Real Power Functions and Their Inverses

When we graph a function of a real variable, we need two dimensions. one for the domain and one for the range. For example if we graph the function u = x over the domain -1 <= x <= 1, then the graph the diagonal of a square.

Similarly the graph of the function u = x^2 fits inside a square in the plane, as do the graphs of all the other power functions u = x^n for positive integers n.

It is interesting and important to observe that a good graph of a monotonic function like u = x or u = x^3 automatically provides a good graph of its inverse function. In the case of the identity function the inverse is also the identity x = u, and in the case of the cubing function, the inverse is the cube root u = x^1/3.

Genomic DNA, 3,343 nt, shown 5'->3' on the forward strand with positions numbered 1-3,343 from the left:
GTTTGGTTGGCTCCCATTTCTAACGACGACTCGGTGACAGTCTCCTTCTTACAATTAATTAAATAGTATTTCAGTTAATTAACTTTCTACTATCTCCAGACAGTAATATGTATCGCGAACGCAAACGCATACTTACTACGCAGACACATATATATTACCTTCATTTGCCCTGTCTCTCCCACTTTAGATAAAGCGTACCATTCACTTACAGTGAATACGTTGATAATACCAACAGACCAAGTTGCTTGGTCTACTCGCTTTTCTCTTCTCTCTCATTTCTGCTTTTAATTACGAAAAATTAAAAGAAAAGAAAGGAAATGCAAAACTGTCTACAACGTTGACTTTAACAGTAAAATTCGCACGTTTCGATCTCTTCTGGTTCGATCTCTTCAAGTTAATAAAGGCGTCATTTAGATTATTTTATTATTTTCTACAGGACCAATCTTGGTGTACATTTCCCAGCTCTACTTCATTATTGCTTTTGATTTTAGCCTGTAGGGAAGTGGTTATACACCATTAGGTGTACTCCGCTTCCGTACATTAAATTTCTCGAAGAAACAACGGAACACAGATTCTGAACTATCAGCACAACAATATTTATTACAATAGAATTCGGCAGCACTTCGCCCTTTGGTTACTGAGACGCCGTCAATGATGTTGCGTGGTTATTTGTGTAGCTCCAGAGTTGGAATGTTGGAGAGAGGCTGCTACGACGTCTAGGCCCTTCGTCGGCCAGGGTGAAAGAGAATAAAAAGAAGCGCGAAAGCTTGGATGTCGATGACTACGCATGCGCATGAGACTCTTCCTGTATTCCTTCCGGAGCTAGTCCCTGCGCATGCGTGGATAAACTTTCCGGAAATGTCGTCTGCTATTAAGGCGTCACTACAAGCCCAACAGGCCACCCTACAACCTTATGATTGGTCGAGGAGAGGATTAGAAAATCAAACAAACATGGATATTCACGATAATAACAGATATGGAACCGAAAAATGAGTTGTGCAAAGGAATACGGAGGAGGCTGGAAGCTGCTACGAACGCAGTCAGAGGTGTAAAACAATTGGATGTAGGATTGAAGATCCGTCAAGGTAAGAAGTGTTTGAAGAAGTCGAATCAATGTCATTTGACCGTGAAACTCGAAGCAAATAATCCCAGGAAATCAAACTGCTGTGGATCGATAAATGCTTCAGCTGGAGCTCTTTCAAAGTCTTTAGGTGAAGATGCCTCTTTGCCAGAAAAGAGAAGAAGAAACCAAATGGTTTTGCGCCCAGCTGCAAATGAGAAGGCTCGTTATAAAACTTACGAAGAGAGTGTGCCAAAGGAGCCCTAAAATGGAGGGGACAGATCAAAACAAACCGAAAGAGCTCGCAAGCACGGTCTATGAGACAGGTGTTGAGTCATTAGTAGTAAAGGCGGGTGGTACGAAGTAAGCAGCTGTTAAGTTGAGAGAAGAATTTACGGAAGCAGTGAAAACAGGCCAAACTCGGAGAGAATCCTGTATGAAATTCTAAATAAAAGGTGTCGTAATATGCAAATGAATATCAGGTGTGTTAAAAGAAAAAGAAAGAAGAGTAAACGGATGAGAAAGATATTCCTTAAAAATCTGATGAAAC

We obtain the graph of these inverse functions by the simple device of rotating the graph about the diagonal of the square.

If we apply the same transformation to the graph of the squaring function we do not obtain a function graph since above the points of the positive u-axis we have two values for the square root. However the rotated graph of the squaring function does give the graph of the square root relation.

Next: Complex power functions in Rectangular Coordinates